Horizon 3 (Years 2–3 through Years 4–5). The focus here expands to the broader business ambition, aiming to achieve the merger’s strategic benefits on a larger scale. Technology and data teams should work in partnership with business teams to transform processes and enhance capabilities, strategically channelling investments into:

4Transforming Business Processes. Utilise data and AI to drive decision-making and automate operations.

 

4Revamping Operating Models. Transform the technology and business operating model to boost organisational productivity, establishing a fully-integrated delivery model in which business teams are supported by top-tier technical capabilities.

 

4Enabling Growth. Provide technology that supports both organic and inorganic growth. Examples include data platforms that allow seamless integration with external partners (such as for controlled data sharing) or scalable tools that enable the rapid incubation of new technologies.

 

Tech’s enablement of broader enterprise synergies

Our analysis found that, in most mergers, technology and data directly drive approximately 10% of synergies, while supporting the realisation of up to 85% of business synergies across various cost categories.

 

In typical integrations, the technology function must fulfil its own synergy targets. These usually include optimisation in tech procurement (for example, licences, cloud, and support services); rationalising demand by combining tech environments, providers, and delivery portfolios; and consolidating organisational structures and talent.

 

Technology’s role in facilitating broader enterprise synergies is even more critical. It drives synergies by enabling business units to boost revenue; for example, through transformed processes and better decision-making powered by data and AI. It also aids in reducing costs through automation and product-centred ways of working. At the same time, it provides integrated, accessible data – a single source of truth – that all business users can access to improve decision-making.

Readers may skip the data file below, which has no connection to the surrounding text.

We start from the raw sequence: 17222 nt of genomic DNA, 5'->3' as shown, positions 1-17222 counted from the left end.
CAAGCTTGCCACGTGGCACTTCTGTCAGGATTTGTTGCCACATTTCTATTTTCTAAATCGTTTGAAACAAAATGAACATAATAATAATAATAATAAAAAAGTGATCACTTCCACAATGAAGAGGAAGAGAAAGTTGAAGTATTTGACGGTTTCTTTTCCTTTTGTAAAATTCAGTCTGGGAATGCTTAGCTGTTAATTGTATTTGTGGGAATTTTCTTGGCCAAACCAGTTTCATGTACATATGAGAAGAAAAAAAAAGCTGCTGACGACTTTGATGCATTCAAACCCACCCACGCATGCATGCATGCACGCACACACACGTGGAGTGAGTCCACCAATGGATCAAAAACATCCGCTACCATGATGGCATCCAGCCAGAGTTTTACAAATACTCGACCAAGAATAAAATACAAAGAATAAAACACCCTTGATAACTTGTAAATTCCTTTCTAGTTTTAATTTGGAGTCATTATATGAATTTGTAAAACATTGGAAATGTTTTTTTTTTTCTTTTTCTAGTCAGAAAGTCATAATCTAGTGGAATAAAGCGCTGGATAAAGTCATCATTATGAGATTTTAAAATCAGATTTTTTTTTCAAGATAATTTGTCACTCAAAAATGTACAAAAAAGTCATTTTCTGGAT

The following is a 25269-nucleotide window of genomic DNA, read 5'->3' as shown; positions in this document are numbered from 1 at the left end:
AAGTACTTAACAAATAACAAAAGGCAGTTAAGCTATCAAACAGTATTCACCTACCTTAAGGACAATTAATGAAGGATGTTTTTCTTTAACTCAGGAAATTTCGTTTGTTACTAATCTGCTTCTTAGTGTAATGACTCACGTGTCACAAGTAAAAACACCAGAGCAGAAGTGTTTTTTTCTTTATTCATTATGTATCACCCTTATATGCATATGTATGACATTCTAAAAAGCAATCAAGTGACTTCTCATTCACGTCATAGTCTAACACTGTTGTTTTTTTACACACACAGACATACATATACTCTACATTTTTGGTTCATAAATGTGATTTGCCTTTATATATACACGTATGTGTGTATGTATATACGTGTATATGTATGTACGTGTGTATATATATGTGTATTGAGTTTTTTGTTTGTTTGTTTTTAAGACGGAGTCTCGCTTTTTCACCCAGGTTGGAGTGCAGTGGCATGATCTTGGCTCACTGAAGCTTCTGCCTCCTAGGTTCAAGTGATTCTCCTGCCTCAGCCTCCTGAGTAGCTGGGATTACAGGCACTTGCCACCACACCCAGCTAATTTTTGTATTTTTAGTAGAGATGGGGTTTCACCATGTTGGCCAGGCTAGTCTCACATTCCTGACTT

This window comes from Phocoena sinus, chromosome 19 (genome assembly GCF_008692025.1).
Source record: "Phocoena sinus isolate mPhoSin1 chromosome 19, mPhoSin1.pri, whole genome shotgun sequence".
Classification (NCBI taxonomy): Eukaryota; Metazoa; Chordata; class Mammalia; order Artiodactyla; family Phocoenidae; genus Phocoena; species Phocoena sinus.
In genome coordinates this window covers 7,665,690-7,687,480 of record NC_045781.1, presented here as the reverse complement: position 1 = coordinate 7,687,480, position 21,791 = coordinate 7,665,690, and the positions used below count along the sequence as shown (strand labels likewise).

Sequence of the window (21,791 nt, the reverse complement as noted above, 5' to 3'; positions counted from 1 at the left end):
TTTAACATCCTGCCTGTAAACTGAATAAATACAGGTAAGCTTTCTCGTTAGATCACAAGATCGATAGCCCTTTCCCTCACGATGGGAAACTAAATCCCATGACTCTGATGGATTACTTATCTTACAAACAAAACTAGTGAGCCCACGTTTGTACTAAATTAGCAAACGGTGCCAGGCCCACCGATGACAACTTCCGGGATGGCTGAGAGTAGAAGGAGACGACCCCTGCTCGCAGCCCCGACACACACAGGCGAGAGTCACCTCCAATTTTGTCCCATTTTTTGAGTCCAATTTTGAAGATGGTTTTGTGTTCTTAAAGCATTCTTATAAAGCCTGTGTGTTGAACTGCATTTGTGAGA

How to move tech to the centre of PMI

To move technology to the centre of integration planning and management, companies should take several actions.

  • Joint Business-Tech Leadership. Establish collaboration between business and technology leaders to jointly develop the integration agenda and inform decisions from the outset, throughout the three horizons.

 

  • Prioritisation. Define clear decision-making principles and prioritisation guidelines, adopting an iterative approach in mapping success criteria during each part of the integration. The focus should be on pragmatic achievements during each horizon, rather than aiming for perfection.

 

  • Governance. Bring technology and data under formal governance and steering mechanisms by establishing a dedicated team in the integration management office.

 

  • Operating Model. Create an integrated operating model with multi-disciplinary product teams, jointly staffed by highly-skilled business and technology personnel. This model should promote clear accountability within teams, with business personnel defining the direction and tech personnel responsible for determining how to achieve the goals.

 

  • Data-Driven Culture. Foster data-driven decision-making by encouraging and celebrating fact-based choices across the three horizons.

 

These actions can enable companies to avoid complexities and delays that would hinder business integration and the realisation of synergies. They are neither complex nor expensive, but require early implementation to prevent costly repercussions in the future. Ultimately, adopting the right technology strategy at the outset of an integration is critical to ensure that the merger's goals are fully achieved.  

 

Milde, Govers and Barrett (Global Leader of Post-Merger Integration) are Managing Directors and Partners and Di Vittorio is a Partner | Boston Consulting Group.